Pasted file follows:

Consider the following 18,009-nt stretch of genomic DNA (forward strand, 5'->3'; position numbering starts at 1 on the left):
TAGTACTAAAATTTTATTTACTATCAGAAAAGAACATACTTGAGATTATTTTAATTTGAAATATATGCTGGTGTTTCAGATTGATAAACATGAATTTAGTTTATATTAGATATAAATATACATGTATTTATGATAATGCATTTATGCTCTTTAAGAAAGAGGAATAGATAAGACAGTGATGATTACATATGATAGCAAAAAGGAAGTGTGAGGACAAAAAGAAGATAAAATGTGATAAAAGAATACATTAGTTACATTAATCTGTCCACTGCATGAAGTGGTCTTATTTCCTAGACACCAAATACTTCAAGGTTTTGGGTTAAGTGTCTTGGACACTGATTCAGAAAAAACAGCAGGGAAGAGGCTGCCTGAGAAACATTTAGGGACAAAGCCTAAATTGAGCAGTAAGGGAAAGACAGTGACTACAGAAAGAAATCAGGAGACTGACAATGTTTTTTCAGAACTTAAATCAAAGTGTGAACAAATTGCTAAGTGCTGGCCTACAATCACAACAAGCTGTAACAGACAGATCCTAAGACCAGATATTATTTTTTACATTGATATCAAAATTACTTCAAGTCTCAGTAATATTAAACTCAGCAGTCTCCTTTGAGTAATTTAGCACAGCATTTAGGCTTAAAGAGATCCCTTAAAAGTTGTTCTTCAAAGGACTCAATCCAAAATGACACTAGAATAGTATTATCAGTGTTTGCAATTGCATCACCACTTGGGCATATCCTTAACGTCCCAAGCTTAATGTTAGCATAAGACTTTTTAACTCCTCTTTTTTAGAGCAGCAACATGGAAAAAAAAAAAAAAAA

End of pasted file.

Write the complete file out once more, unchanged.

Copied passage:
Consider the following 18,009-nt stretch of genomic DNA (forward strand, 5'->3'; position numbering starts at 1 on the left):
TAGTACTAAAATTTTATTTACTATCAGAAAAGAACATACTTGAGATTATTTTAATTTGAAATATATGCTGGTGTTTCAGATTGATAAACATGAATTTAGTTTATATTAGATATAAATATACATGTATTTATGATAATGCATTTATGCTCTTTAAGAAAGAGGAATAGATAAGACAGTGATGATTACATATGATAGCAAAAAGGAAGTGTGAGGACAAAAAGAAGATAAAATGTGATAAAAGAATACATTAGTTACATTAATCTGTCCACTGCATGAAGTGGTCTTATTTCCTAGACACCAAATACTTCAAGGTTTTGGGTTAAGTGTCTTGGACACTGATTCAGAAAAAACAGCAGGGAAGAGGCTGCCTGAGAAACATTTAGGGACAAAGCCTAAATTGAGCAGTAAGGGAAAGACAGTGACTACAGAAAGAAATCAGGAGACTGACAATGTTTTTTCAGAACTTAAATCAAAGTGTGAACAAATTGCTAAGTGCTGGCCTACAATCACAACAAGCTGTAACAGACAGATCCTAAGACCAGATATTATTTTTTACATTGATATCAAAATTACTTCAAGTCTCAGTAATATTAAACTCAGCAGTCTCCTTTGAGTAATTTAGCACAGCATTTAGGCTTAAAGAGATCCCTTAAAAGTTGTTCTTCAAAGGACTCAATCCAAAATGACACTAGAATAGTATTATCAGTGTTTGCAATTGCATCACCACTTGGGCATATCCTTAACGTCCCAAGCTTAATGTTAGCATAAGACTTTTTAACTCCTCTTTTTTAGAGCAGCAACATGGAAAAAAAAAAAAAAAA